Dark Night of the Scarecrow

Dark Night of the Scarecrow

2.5 out of 52.5 out of 52.5 out of 52.5 out of 52.5 out of 52.5

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Much of the potential of Dark Night of the Scarecrow, a beloved 1981 made-for-TV horror film with a bleeding-heart social conscious, is articulated in a transfixing shot of a pair of eyes quaking inside gaping eyeholes cut in a burlap sack. The shot establishes the great care and importance director Frank De Felitta put into emphasizing suggestion over cheap scares in his adaptation of J.D. Feigelson’s celebrated teleplay.

In the film, De Felitta is trying to capture a surreal feeling of naïve anticipation—that sense of impending doom a child experiences when listening to campfire stories about ghosts and superstitious men who always meet bad ends. For the most part, he succeeds: There are no leering corpses, no masked killers, no visible violence in the film that isn’t largely hinted at. This is the kind of moody horror cheapie that people always try to imagine when they talk about old-fashioned, gore-free horror flicks of yesteryear.

The problem is that you have to almost trick yourself into enjoying Dark Night of the Scarecrow. Feigelson’s story is fundamentally manipulative: In an idyllic Podunk farmtown, little Marylee Williams (Tonya Crowe) happily plays 30- year-old Bubba Ritter (Larry Drake), a developmentally challenged man-child that’s a rabbit obsession away from being a Steinbeck parody. The affection Marylee and Bubba share is so pure that it scares and subsequently pisses off a group of local good ol’ boys, led by small-minded mailman Otis P. Hazelrigg (Charles Durning, getting great mileage out of squinting, as always). So they have to kill Bubba. But Bubba doesn’t stay dead, or at least so it seems once his killers start to die one by one.

Realistically, you can’t enjoy the suggestive austerity of Dark Night of the Scarecrow‘s scare scenes without accepting its mediocre variation on an otherwise boilerplate slasher stock plot. Feigelson’s script is deadly serious about the communal malignant spirits his scarecrow, who is only actually seen three times during the film, is exorcising. The townsfolk, as characterized by Otis and the gang, are petty, self-satisfied tyrants that need to punish difference in their community with fear and suspicion. The scarecrow in that way forces the shoe on the other foot and makes Otis become what they always projected Bubba was: a child abuser.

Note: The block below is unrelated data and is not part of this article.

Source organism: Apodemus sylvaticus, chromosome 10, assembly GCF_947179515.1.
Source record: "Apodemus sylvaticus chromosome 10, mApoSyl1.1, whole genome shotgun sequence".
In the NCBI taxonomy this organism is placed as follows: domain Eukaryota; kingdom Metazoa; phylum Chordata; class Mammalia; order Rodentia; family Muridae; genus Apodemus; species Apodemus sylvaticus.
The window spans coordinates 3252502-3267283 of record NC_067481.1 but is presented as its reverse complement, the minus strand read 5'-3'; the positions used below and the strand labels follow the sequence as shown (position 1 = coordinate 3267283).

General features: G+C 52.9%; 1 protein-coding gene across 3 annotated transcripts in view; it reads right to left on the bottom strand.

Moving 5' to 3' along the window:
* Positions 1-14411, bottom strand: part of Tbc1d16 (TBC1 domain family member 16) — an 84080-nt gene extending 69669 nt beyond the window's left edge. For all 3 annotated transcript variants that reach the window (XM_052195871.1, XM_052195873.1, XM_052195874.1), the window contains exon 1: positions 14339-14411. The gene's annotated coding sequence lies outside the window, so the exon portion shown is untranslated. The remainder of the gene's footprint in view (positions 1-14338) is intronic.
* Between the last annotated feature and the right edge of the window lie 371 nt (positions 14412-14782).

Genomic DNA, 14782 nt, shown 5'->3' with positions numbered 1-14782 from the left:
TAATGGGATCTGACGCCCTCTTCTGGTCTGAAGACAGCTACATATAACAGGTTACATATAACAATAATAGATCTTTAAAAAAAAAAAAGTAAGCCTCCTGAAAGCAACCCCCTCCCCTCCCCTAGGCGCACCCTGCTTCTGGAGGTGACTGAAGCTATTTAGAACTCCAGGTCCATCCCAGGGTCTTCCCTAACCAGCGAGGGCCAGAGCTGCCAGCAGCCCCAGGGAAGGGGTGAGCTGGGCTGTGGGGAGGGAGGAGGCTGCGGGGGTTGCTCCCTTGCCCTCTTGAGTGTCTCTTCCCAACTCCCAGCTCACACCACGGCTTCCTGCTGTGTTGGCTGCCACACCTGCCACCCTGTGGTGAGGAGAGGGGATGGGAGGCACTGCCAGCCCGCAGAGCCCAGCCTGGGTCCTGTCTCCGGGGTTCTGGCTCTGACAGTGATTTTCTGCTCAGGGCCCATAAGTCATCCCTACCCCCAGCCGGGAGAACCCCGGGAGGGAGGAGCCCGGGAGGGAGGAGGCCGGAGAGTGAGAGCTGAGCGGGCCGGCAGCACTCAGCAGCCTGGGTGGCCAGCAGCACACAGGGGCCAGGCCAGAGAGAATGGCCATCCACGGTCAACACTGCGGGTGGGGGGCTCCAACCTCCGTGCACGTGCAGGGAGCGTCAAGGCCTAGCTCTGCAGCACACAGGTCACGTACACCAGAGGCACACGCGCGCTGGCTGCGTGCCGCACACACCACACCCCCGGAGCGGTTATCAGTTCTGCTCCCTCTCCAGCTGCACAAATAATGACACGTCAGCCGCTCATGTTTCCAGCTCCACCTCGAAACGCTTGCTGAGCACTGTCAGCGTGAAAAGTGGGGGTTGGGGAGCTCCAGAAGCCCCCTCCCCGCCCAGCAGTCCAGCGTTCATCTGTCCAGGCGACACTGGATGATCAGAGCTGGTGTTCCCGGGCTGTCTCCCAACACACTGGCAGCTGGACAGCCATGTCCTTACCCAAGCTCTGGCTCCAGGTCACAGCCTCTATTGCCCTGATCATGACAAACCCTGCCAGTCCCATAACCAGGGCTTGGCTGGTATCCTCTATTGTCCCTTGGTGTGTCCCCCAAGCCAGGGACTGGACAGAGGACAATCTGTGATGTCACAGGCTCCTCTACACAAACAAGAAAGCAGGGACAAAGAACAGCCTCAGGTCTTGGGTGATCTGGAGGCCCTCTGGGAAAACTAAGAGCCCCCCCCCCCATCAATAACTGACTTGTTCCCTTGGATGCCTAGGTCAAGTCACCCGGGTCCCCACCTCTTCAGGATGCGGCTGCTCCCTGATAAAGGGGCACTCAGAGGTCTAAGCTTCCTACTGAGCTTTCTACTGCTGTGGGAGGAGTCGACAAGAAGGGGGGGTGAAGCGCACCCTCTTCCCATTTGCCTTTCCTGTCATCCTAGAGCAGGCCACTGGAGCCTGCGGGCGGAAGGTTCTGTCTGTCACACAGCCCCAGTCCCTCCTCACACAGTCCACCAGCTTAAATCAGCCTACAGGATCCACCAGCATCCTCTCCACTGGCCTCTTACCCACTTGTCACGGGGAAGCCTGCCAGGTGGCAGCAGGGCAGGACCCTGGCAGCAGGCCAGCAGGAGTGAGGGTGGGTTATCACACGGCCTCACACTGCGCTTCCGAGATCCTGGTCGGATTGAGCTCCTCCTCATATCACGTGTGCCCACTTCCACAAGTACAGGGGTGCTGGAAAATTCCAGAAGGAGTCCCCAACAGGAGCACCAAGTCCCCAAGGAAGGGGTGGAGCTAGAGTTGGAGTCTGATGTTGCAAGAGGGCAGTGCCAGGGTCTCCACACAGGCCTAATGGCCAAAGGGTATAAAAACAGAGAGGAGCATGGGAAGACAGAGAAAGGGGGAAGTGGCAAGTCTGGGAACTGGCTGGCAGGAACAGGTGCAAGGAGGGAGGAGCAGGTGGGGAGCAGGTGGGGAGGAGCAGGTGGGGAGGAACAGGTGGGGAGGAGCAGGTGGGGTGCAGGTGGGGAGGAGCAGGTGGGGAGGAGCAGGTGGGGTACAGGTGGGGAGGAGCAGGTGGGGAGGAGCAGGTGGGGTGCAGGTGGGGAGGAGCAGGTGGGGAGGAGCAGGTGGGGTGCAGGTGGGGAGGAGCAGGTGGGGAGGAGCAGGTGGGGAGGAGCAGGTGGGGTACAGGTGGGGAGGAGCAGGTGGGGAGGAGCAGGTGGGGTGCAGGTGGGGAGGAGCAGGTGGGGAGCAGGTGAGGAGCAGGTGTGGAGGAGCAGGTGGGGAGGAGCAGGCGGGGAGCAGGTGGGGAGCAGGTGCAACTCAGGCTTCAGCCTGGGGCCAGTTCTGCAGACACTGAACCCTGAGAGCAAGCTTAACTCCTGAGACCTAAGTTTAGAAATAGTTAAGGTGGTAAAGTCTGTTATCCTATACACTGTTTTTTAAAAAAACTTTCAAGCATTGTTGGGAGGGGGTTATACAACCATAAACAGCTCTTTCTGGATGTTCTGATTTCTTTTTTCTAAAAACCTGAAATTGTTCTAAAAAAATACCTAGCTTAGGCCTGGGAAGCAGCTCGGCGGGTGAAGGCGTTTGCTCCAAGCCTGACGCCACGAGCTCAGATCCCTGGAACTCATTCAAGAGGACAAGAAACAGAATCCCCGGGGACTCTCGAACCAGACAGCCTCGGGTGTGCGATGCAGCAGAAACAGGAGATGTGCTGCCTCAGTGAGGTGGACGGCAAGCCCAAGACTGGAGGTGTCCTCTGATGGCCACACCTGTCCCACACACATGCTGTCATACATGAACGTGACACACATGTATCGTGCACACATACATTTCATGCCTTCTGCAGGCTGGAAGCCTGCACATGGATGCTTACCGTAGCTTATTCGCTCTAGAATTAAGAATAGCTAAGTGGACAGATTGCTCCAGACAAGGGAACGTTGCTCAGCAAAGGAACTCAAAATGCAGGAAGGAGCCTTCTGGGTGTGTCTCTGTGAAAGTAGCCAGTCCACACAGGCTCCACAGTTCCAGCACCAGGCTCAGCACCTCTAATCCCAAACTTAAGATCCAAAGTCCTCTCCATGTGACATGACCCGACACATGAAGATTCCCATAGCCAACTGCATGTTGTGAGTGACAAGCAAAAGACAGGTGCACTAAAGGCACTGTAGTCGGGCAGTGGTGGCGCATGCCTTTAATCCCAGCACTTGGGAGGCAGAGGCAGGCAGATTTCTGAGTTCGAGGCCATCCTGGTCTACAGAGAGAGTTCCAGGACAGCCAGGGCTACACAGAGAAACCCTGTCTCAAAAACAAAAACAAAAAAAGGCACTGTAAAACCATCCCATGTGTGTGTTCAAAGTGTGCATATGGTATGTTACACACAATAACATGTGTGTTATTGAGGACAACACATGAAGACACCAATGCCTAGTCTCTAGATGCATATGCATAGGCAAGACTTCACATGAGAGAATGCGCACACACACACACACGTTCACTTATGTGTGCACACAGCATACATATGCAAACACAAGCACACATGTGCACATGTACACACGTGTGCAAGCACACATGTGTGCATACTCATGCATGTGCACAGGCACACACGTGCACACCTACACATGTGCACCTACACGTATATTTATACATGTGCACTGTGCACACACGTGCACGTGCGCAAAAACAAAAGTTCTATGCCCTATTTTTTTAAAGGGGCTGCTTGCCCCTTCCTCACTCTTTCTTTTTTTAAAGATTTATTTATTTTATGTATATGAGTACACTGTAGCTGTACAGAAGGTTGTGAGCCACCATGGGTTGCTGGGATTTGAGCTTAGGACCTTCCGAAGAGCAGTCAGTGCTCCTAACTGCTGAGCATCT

From that simplistic sense of moral outrage comes some remarkably tense scenes that make the most out of little more than a corn field, an unlit doorway and a grain silo (somewhere, Peter Weir was watching and taking notes). Even the bloodiest scene in the film is downright restrained: When a man is impaled by a pitchfork, it’s shown in a way that recalls the way M. Night Shymalan later filmed the pivotal knife-wound sequence in The Village; the act itself isn’t shown but rather established through reaction shots and a sufficiently terse, wince-inducing shot of the wounded area. It’s precise and effective, regardless of the reasons, and really, that’s all it takes for Dark Night of the Scarecrow to be the cult-horror equivalent of buried treasure.